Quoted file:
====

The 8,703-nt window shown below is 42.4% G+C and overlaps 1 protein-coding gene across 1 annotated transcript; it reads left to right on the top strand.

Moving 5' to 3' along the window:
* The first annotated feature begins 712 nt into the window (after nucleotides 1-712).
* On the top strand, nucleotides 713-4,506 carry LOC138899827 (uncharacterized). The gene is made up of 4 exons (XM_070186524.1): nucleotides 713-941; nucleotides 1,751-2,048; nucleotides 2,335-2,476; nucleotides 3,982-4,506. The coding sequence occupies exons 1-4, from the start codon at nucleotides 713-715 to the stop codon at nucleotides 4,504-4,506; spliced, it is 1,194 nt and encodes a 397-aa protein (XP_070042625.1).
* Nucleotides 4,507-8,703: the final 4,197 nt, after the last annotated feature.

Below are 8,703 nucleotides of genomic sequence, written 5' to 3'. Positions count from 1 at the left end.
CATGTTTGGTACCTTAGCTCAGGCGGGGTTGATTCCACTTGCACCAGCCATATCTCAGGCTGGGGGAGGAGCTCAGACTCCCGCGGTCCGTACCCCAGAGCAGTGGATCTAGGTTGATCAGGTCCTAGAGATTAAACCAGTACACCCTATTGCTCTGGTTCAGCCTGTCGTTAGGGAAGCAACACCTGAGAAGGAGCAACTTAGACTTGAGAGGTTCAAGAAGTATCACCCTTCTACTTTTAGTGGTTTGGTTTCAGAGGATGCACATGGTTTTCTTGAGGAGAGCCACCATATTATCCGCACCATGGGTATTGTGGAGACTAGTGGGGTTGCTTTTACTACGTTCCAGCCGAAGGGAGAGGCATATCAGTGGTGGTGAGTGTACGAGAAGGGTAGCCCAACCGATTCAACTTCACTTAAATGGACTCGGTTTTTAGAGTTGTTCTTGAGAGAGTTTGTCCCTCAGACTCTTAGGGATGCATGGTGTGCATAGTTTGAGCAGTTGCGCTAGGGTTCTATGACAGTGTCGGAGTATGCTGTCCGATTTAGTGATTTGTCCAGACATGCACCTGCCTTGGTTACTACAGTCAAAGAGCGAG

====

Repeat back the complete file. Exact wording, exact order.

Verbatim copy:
The 8,703-nt window shown below is 42.4% G+C and overlaps 1 protein-coding gene across 1 annotated transcript; it reads left to right on the top strand.

Moving 5' to 3' along the window:
* The first annotated feature begins 712 nt into the window (after nucleotides 1-712).
* On the top strand, nucleotides 713-4,506 carry LOC138899827 (uncharacterized). The gene is made up of 4 exons (XM_070186524.1): nucleotides 713-941; nucleotides 1,751-2,048; nucleotides 2,335-2,476; nucleotides 3,982-4,506. The coding sequence occupies exons 1-4, from the start codon at nucleotides 713-715 to the stop codon at nucleotides 4,504-4,506; spliced, it is 1,194 nt and encodes a 397-aa protein (XP_070042625.1).
* Nucleotides 4,507-8,703: the final 4,197 nt, after the last annotated feature.

Below are 8,703 nucleotides of genomic sequence, written 5' to 3'. Positions count from 1 at the left end.
CATGTTTGGTACCTTAGCTCAGGCGGGGTTGATTCCACTTGCACCAGCCATATCTCAGGCTGGGGGAGGAGCTCAGACTCCCGCGGTCCGTACCCCAGAGCAGTGGATCTAGGTTGATCAGGTCCTAGAGATTAAACCAGTACACCCTATTGCTCTGGTTCAGCCTGTCGTTAGGGAAGCAACACCTGAGAAGGAGCAACTTAGACTTGAGAGGTTCAAGAAGTATCACCCTTCTACTTTTAGTGGTTTGGTTTCAGAGGATGCACATGGTTTTCTTGAGGAGAGCCACCATATTATCCGCACCATGGGTATTGTGGAGACTAGTGGGGTTGCTTTTACTACGTTCCAGCCGAAGGGAGAGGCATATCAGTGGTGGTGAGTGTACGAGAAGGGTAGCCCAACCGATTCAACTTCACTTAAATGGACTCGGTTTTTAGAGTTGTTCTTGAGAGAGTTTGTCCCTCAGACTCTTAGGGATGCATGGTGTGCATAGTTTGAGCAGTTGCGCTAGGGTTCTATGACAGTGTCGGAGTATGCTGTCCGATTTAGTGATTTGTCCAGACATGCACCTGCCTTGGTTACTACAGTCAAAGAGCGAG